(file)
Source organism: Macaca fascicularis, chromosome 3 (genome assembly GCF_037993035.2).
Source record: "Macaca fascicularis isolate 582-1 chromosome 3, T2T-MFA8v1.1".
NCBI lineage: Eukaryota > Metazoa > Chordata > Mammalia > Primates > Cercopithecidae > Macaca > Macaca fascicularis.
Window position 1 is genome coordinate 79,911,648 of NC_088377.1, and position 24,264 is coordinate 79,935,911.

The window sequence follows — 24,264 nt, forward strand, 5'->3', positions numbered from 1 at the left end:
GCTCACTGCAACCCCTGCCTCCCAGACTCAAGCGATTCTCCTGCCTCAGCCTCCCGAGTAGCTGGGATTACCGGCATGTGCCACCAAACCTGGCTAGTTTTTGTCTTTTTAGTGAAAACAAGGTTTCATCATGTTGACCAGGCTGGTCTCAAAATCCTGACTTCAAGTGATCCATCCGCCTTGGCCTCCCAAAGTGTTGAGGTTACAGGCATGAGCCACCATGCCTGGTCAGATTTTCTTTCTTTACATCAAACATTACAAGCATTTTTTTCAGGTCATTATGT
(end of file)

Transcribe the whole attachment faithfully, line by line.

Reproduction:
Source organism: Macaca fascicularis, chromosome 3 (genome assembly GCF_037993035.2).
Source record: "Macaca fascicularis isolate 582-1 chromosome 3, T2T-MFA8v1.1".
NCBI lineage: Eukaryota > Metazoa > Chordata > Mammalia > Primates > Cercopithecidae > Macaca > Macaca fascicularis.
Window position 1 is genome coordinate 79,911,648 of NC_088377.1, and position 24,264 is coordinate 79,935,911.

The window sequence follows — 24,264 nt, forward strand, 5'->3', positions numbered from 1 at the left end:
GCTCACTGCAACCCCTGCCTCCCAGACTCAAGCGATTCTCCTGCCTCAGCCTCCCGAGTAGCTGGGATTACCGGCATGTGCCACCAAACCTGGCTAGTTTTTGTCTTTTTAGTGAAAACAAGGTTTCATCATGTTGACCAGGCTGGTCTCAAAATCCTGACTTCAAGTGATCCATCCGCCTTGGCCTCCCAAAGTGTTGAGGTTACAGGCATGAGCCACCATGCCTGGTCAGATTTTCTTTCTTTACATCAAACATTACAAGCATTTTTTTCAGGTCATTATGT